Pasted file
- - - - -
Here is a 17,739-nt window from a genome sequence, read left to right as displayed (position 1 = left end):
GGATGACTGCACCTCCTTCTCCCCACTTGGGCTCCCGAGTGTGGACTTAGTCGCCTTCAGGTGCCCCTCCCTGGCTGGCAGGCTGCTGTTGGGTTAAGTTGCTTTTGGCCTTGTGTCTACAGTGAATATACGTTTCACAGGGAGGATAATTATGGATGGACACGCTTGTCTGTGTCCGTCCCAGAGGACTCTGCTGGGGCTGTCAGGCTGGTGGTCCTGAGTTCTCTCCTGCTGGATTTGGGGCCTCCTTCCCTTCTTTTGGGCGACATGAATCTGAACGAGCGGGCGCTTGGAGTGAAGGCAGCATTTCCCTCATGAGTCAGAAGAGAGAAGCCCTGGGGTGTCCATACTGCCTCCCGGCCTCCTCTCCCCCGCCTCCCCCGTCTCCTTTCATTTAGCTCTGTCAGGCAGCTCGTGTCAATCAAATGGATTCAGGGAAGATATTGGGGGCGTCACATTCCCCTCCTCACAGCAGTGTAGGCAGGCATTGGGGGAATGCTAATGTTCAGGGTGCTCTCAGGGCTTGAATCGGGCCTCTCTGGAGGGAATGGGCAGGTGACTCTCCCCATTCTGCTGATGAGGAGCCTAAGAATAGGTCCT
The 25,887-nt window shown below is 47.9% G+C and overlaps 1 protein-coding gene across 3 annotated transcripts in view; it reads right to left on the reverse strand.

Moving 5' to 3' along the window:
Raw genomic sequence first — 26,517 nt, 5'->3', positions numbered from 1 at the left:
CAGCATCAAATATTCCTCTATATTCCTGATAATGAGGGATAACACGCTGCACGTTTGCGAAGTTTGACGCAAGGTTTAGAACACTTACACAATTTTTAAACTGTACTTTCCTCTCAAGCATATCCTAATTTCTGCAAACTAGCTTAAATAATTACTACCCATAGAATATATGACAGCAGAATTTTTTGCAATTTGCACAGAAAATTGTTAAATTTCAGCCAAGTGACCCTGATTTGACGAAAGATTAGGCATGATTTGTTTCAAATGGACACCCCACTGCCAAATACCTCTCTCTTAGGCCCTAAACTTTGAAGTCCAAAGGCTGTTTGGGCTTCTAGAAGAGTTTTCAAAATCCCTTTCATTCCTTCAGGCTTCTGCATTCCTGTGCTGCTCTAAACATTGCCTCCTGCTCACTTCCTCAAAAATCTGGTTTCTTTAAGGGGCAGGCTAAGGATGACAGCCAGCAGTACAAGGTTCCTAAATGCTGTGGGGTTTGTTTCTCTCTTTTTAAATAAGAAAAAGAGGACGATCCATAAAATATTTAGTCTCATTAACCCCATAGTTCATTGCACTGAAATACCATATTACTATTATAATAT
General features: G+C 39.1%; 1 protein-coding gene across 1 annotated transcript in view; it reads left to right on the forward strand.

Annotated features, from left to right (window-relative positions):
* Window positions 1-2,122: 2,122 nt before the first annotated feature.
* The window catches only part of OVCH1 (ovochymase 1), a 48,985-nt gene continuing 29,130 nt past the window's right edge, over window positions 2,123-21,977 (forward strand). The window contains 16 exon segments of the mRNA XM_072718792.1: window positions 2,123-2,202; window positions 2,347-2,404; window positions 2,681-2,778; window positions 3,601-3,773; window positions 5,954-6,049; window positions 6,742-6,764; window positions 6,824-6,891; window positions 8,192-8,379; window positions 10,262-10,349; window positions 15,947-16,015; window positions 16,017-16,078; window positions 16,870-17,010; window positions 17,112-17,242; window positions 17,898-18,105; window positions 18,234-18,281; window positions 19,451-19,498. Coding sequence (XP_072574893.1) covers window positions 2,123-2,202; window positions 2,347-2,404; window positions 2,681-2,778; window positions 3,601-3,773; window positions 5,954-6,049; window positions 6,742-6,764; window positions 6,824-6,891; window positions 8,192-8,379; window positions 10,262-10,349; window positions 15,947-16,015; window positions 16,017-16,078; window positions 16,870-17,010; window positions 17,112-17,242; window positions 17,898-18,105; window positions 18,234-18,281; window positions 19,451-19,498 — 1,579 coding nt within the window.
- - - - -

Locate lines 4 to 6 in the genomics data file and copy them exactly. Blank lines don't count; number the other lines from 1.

Moving 5' to 3' along the window:
Raw genomic sequence first — 26,517 nt, 5'->3', positions numbered from 1 at the left:
CAGCATCAAATATTCCTCTATATTCCTGATAATGAGGGATAACACGCTGCACGTTTGCGAAGTTTGACGCAAGGTTTAGAACACTTACACAATTTTTAAACTGTACTTTCCTCTCAAGCATATCCTAATTTCTGCAAACTAGCTTAAATAATTACTACCCATAGAATATATGACAGCAGAATTTTTTGCAATTTGCACAGAAAATTGTTAAATTTCAGCCAAGTGACCCTGATTTGACGAAAGATTAGGCATGATTTGTTTCAAATGGACACCCCACTGCCAAATACCTCTCTCTTAGGCCCTAAACTTTGAAGTCCAAAGGCTGTTTGGGCTTCTAGAAGAGTTTTCAAAATCCCTTTCATTCCTTCAGGCTTCTGCATTCCTGTGCTGCTCTAAACATTGCCTCCTGCTCACTTCCTCAAAAATCTGGTTTCTTTAAGGGGCAGGCTAAGGATGACAGCCAGCAGTACAAGGTTCCTAAATGCTGTGGGGTTTGTTTCTCTCTTTTTAAATAAGAAAAAGAGGACGATCCATAAAATATTTAGTCTCATTAACCCCATAGTTCATTGCACTGAAATACCATATTACTATTATAATAT